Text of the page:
Mayoral candidate Jean Stothert is making a powerful pitch to voters in her campaign against an incumbent who raised local taxes: Roll back those tax hikes.
Behind that pitch lies stark financial implications: Stothert's administration would have to find tens of millions worth of city expenses to cut.
The Republican, a member of the Omaha City Council, wants to scale back the property tax levy for the city's general fund by 15 percent. She hopes to eliminate Omaha's occupation tax on restaurants.
Those two steps, if applied to the city's 2013 operational budget, account for about $37 million worth of revenue.
At the same time, Stothert is campaigning on a platform that includes improving city services and hiring more police officers.
She has been careful in how she phrases those ideas: They are goals and hopes, rather than plans and promises.
But the idea of cutting taxes and cutting expenses, while still managing to spend more in certain areas, has led to criticism that Stothert's proposals are contradictory and vague.
Stothert maintains that making her proposals happen is simply a matter of priorities.
“It can be done if it is the mayor's goal, and it hasn't been the mayor's goal,” Stothert told The World-Herald.
But realizing both Stothert's tax cut goals and some of her other policy ideas would present an immense challenge.
“Bottom line, it would not be easy,” said Kenneth Kriz, a professor at the University of Nebraska at Omaha who specializes in municipal finances and is a former member of the city's civilian pension board.
The city is coming to rely on a restaurant tax that is shaping up to be its fastest-growing revenue source.
Reducing general fund expenses enough to offset some of that cash would almost certainly require cutting employees. That could make it difficult to maintain or improve on city services.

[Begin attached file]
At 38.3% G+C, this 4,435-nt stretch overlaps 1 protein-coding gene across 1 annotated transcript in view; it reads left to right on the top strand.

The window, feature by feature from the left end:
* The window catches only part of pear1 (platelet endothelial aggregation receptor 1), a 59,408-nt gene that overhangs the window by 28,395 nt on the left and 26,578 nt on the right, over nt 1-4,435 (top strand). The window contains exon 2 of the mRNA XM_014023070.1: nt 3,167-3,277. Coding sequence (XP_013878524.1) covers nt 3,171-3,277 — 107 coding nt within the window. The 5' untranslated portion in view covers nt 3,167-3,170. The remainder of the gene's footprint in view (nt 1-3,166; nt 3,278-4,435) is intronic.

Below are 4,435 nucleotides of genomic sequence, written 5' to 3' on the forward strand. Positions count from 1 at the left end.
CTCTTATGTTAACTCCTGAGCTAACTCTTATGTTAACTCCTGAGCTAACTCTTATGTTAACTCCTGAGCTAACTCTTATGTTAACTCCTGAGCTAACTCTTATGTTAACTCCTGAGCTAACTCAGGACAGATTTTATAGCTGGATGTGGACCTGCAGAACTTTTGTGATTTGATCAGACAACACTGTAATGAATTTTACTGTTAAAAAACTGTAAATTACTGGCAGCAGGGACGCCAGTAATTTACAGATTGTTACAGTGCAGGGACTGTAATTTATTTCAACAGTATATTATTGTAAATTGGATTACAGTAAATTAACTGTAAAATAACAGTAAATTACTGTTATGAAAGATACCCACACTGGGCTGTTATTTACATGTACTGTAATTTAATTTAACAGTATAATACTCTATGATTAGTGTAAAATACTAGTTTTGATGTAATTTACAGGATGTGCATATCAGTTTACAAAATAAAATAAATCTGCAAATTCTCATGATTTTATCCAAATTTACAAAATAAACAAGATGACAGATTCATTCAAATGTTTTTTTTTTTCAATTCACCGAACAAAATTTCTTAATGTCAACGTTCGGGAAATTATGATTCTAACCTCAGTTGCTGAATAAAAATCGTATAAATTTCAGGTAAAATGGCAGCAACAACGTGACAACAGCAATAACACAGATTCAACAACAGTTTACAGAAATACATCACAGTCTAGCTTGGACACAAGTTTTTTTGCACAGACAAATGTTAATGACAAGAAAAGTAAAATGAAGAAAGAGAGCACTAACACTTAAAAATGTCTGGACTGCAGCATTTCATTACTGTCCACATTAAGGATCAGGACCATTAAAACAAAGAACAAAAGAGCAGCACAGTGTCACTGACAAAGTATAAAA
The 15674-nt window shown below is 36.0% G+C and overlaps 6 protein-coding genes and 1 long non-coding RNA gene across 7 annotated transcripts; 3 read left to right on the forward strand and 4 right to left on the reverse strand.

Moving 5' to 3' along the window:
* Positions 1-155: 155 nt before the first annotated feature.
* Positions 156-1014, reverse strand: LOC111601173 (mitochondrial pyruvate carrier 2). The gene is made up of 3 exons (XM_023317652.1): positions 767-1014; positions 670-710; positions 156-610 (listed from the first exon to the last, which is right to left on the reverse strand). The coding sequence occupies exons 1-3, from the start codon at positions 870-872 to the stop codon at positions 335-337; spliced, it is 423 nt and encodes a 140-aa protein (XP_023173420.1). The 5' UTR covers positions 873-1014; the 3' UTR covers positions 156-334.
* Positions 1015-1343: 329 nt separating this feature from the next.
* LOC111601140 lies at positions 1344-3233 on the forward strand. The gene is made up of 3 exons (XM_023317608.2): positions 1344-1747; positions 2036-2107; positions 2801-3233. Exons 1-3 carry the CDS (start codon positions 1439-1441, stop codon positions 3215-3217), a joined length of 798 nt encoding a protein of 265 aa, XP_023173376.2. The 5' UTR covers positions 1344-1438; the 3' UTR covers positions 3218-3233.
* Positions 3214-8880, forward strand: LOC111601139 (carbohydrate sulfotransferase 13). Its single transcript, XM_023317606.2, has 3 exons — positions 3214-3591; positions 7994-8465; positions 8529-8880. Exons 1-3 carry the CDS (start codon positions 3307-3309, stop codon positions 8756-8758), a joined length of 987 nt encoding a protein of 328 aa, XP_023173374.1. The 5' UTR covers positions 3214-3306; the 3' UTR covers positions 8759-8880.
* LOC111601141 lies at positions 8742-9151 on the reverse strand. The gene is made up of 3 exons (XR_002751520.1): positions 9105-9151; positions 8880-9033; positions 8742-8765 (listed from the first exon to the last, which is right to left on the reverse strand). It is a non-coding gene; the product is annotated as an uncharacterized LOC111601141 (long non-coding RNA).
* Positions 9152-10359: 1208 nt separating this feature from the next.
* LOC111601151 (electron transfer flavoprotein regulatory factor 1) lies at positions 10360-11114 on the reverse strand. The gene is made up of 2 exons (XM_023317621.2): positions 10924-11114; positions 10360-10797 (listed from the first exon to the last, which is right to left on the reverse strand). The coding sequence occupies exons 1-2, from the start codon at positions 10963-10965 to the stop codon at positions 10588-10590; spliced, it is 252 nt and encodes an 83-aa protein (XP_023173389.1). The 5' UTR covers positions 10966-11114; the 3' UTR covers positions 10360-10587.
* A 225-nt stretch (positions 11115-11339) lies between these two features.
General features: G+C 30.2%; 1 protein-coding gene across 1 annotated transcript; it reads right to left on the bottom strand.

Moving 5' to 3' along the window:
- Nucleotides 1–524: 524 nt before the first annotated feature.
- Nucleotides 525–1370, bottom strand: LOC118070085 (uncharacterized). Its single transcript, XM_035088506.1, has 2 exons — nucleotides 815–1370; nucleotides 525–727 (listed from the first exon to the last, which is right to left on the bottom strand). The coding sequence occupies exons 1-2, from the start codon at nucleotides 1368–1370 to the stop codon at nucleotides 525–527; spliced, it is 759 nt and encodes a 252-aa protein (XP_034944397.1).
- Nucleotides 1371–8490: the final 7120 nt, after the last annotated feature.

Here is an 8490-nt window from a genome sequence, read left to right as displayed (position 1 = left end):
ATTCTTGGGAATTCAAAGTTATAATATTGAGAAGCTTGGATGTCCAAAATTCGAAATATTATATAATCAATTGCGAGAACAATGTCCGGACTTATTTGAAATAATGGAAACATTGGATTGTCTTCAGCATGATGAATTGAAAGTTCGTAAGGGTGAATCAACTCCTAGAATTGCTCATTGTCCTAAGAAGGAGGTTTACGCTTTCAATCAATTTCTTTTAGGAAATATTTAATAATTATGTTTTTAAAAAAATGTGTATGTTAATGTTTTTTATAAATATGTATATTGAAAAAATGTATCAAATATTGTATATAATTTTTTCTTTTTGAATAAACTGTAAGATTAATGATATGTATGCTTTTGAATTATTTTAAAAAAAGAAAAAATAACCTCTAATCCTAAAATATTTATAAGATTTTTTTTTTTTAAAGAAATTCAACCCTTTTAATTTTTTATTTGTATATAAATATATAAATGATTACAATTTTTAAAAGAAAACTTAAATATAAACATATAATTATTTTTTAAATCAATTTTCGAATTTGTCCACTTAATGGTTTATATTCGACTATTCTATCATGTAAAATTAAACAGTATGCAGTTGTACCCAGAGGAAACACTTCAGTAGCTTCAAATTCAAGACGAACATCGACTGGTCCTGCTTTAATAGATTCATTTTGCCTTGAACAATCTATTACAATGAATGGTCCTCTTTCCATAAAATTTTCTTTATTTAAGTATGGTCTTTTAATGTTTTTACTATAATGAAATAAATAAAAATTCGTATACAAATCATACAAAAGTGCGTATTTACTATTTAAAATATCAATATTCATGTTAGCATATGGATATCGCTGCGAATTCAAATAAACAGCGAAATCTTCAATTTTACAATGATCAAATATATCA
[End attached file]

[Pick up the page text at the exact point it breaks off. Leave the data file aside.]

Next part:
“That's a sizeable chunk of what the city is getting,” Kriz said of the restaurant tax, which was forecast to draw in some $24 million last year.
“That would be painful. Cutting $24 million out of the budget is no easy trick.”
That's partly because the bulk of the city's operational budget is tied up in employee wages and benefits, some of which are codified in union contracts and subject to labor negotiations still controlled by the City Council.
Stothert says the tax cuts would require long-term efforts to streamline city operations, as well as new labor union agreements that would reduce the city's health care costs and stabilize its pension funds.
Stothert told The World-Herald that she's also willing to consider privatizing some city services — including, perhaps, city ambulance services.
City operations must run lean, she said. “If we want to run leaner, we have got to make sure that every city department (has) the best director we can in place, we have performance standards in every department that we can evaluate all of our employees, and we got to make sure they're running as efficiently as we possibly can,” she said.
On the campaign trail, Stothert has tried to appeal to voters upset with higher taxes. She argues that Mayor Jim Suttle has responded to the city's financial challenges with new taxes and fees.